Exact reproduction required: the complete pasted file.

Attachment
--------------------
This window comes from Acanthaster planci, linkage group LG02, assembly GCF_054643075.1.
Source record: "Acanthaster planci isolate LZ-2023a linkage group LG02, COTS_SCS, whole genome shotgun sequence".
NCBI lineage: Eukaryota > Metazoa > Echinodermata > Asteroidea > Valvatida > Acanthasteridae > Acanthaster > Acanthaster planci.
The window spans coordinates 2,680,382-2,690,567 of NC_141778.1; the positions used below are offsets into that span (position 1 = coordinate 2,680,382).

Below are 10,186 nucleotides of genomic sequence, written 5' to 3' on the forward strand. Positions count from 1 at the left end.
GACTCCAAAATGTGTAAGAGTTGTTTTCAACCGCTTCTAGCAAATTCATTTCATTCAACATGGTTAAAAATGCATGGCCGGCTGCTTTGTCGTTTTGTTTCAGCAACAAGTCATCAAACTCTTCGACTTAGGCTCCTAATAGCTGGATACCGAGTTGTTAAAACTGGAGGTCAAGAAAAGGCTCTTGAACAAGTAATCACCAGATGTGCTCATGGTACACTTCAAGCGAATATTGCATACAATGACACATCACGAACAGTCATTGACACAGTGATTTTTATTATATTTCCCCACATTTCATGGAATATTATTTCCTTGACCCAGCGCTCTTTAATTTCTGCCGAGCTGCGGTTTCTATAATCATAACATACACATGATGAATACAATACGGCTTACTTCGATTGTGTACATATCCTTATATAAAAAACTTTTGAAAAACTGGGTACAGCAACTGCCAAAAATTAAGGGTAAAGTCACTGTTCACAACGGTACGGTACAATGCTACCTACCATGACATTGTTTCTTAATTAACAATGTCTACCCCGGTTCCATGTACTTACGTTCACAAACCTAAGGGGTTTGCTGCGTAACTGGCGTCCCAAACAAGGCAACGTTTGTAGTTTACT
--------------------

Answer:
This window comes from Acanthaster planci, linkage group LG02, assembly GCF_054643075.1.
Source record: "Acanthaster planci isolate LZ-2023a linkage group LG02, COTS_SCS, whole genome shotgun sequence".
NCBI lineage: Eukaryota > Metazoa > Echinodermata > Asteroidea > Valvatida > Acanthasteridae > Acanthaster > Acanthaster planci.
The window spans coordinates 2,680,382-2,690,567 of NC_141778.1; the positions used below are offsets into that span (position 1 = coordinate 2,680,382).

Below are 10,186 nucleotides of genomic sequence, written 5' to 3' on the forward strand. Positions count from 1 at the left end.
GACTCCAAAATGTGTAAGAGTTGTTTTCAACCGCTTCTAGCAAATTCATTTCATTCAACATGGTTAAAAATGCATGGCCGGCTGCTTTGTCGTTTTGTTTCAGCAACAAGTCATCAAACTCTTCGACTTAGGCTCCTAATAGCTGGATACCGAGTTGTTAAAACTGGAGGTCAAGAAAAGGCTCTTGAACAAGTAATCACCAGATGTGCTCATGGTACACTTCAAGCGAATATTGCATACAATGACACATCACGAACAGTCATTGACACAGTGATTTTTATTATATTTCCCCACATTTCATGGAATATTATTTCCTTGACCCAGCGCTCTTTAATTTCTGCCGAGCTGCGGTTTCTATAATCATAACATACACATGATGAATACAATACGGCTTACTTCGATTGTGTACATATCCTTATATAAAAAACTTTTGAAAAACTGGGTACAGCAACTGCCAAAAATTAAGGGTAAAGTCACTGTTCACAACGGTACGGTACAATGCTACCTACCATGACATTGTTTCTTAATTAACAATGTCTACCCCGGTTCCATGTACTTACGTTCACAAACCTAAGGGGTTTGCTGCGTAACTGGCGTCCCAAACAAGGCAACGTTTGTAGTTTACT